Posts Tagged ‘Michael Wallis’

VIDEO: Michael Wallis reads from David Crockett: The Lion of the West

Saturday, June 25th, 2011

Michael reads an excerpt from his new book “David Crockett: The Lion of the West.”

Michael Wallis and Marian Clark

Sunday, June 19th, 2011

Michael Wallis and Marian Clark

In 2004, best-selling author Michael Wallis and Marian Clark, the recognized authority on all culinary aspects of Route 66, teamed up to produce Hogs of 66: Best Feed & Hangouts for Roadtrips on Route 66, published by Council Oak Books. In this now classic road book, Michael regales his readers with personal stories from the historic Mother Road while Marian shares generous tips on havens of hospitality and dining options along the entire length of the highway as it makes its way from Chicago to Santa Monica. All together, the book is a savory stick-to-the-ribs stew sure to please any travelers of the open road.

VIDEO: Michael Wallis reads from Billy the Kid: The Endless Ride

Saturday, June 18th, 2011

Michael reads the prologue from his book “Billy the Kid: The Endless Ride.”

The Spinners

Sunday, June 12th, 2011

The Spinners

“The Spinners,” Santa Fe, New Mexico, Jan. 1, 1970. From left, Easy Gravy, Michael Wallis, Louis De Carlo, Suzanne Fitzgerald, James Fitzgerald (kneeling), Proud Mary Wall, Ed from the East, Soapy Foster.

On the very first day of 1970, we climbed into a battered red Chevy pickup truck in Santa Fe, and struck out for Taos. Joining us was our brother Jimmy, between boot camp and Vietnam, along with a band of creative co-conspirators – Proud Mary, Louie, Easy Gravy, Soapy, Ed from the East, and the pickup’s owner, Matt, who during the years of the Vietnam draft lived by the alias of T.K. Flannigan. Filled with much of the spirit that drove Ken Kesey and his Merry Pranksters, we dubbed ourselves the Spinners.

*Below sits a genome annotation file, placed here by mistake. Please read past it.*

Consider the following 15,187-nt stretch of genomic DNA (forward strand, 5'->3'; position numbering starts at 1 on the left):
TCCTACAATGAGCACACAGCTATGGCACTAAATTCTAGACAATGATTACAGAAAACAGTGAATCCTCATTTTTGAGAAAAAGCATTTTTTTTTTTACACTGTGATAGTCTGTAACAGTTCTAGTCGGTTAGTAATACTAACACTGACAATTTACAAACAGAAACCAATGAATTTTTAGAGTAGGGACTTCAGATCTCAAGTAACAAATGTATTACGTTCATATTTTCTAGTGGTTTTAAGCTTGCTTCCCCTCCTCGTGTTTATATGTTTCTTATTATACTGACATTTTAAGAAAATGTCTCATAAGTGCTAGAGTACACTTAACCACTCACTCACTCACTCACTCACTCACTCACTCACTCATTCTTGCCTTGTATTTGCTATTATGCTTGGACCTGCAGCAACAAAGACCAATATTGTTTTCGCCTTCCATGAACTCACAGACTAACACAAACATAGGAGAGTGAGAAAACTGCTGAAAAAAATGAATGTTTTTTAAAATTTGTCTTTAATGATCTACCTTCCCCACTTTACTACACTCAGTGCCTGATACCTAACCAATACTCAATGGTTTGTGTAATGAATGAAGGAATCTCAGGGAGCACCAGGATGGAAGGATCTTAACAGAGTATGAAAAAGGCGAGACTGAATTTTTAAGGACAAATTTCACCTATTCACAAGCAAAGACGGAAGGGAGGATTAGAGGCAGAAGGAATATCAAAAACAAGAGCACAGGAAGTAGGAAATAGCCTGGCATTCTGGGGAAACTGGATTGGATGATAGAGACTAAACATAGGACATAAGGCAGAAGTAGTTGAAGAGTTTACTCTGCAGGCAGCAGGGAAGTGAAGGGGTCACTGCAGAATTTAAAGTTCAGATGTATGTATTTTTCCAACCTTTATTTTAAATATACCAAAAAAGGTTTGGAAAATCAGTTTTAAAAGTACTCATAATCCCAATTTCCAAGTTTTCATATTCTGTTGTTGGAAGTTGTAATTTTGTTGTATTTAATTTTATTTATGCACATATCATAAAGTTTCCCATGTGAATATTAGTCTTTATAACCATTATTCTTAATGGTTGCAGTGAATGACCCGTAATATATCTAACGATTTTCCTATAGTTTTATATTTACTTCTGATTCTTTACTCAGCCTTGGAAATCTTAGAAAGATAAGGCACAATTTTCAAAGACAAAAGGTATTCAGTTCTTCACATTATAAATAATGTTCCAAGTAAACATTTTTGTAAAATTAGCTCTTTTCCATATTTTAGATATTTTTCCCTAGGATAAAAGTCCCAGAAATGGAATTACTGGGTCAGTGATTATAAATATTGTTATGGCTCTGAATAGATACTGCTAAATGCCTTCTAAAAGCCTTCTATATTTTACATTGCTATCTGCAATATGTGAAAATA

As gypsy-footed as our name and spontaneous as our freshly-drafted New Year’s resolutions, we made the decision to leave in a heartbeat. Some of us wore remnants of our old army and Marine uniforms, others were clad in vintage cloaks and plumed hats and an assortment of colorful caps, mittens, and costumes. Between us we had a few dollars, a couple of old blankets, a bit of rum, and a lot of hope. A tarot card – The Fool – dangled from the rearview mirror.

It was bitterly cold and snow covered the ground. In deference to the low temperature that hovered in the teens, we didn’t take the preferred High Road to Taos that winds through a string of mountain villages. Instead, we chose the more direct route on the highway that slices through canyons and rock walls flanking the icy Rio Grande.

We were on a quest, hoping to find a woman we had heard and read about. We believed she could help us understand all we would need to know in order to start a renaissance. We were young and filled with optimism. No challenge seemed too great – not a seventy-five-mile ride on a frigid winter’s day in the back of a pickup, not the ordeal of securing shelter for the night, and not even the rather lofty notion that the Spinners could actually launch a major cultural movement.

VIDEO: Michael Wallis Discusses Barbecue

Saturday, June 11th, 2011

Michael reads an excerpt from his book “Way Down Yonder in the Indian Nation: Writings from America’s Heartland” about one of his favorite meals, barbecue.

A Writer’s Life

Thursday, June 9th, 2011

As the old proverb puts it:
Live not in the past, look instead towards the future,
But in order to know where we are going